Post news RSS Sneak peak at new game mode - Swipe Tap Smash Dev Update

With version 1.1 out the door, work has begun on version 1.2!

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Update October 20th, 2013

Having finished and released version 1.1 of Swipe Tap Smash earlier this month, I've been taking it a bit easier the last few weeks. But in that time I did manage to get come work done.

Website Launch

I started thinking about promoting the game a bit, and it seems like having a website is kind of required. I thought IndieDB and the Facebook page would be enough, but people tend to expect an official game website as well.

So I created a really simple "landing page" which contains all the basics (trailer, screens, etc) plus links to the more active communities surrounding the game: Facebook and IndieDB.

Here is what I ended up with:

I haven't done much web development in many years, so I would love to get any feedback you have! Just leave it in the comments below.

Trick Attack Mode

Something I have been planning for some time is a "Trick Attack" mode for Swipe Tap Smash. The concept is pretty simple: everything you do in the game is given a point value. A jump might be worth 5 points, and a spike worth 10 points. The goal is to get as high a score as possible, by combining many "moves" together, in order to get a high score.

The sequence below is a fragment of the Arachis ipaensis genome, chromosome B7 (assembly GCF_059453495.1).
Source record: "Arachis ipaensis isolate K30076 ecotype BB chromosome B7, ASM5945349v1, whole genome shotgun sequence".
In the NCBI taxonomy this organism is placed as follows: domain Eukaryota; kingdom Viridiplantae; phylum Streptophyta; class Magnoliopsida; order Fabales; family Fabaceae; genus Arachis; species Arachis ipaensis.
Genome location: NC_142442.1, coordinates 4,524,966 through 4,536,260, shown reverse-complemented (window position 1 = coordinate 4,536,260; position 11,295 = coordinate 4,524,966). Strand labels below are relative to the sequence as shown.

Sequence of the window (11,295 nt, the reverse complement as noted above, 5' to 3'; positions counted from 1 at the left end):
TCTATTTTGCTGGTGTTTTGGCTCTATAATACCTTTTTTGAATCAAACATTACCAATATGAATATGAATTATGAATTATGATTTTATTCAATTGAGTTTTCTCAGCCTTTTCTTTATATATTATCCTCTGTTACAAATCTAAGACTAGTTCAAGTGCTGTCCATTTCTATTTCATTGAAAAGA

It may sound like an odd mode for a sports game, but it is actually one of the best parts of Swipe Tap Smash. It is born out of my endless hours playing the game during development, where I got so good, that I started giving myself challenges to keep things interesting: hit the ball at its peak height, bounce the ball off the net once before spiking it, do 5 jumps before a spike, and so on. Awarding points and keeping track of score is just a natural evolution of that.

Here's what that looks like in its current state:

The different numbers you see popping up during gameplay are the points awarded for each move. At the end of the turn, a summary screen is shown, and a final score is calculated. That final score is based on how many of each move was performed and a multiplier is given for the number of unique moves performed.

There is a still a bit of work to do, but most of the work is done.

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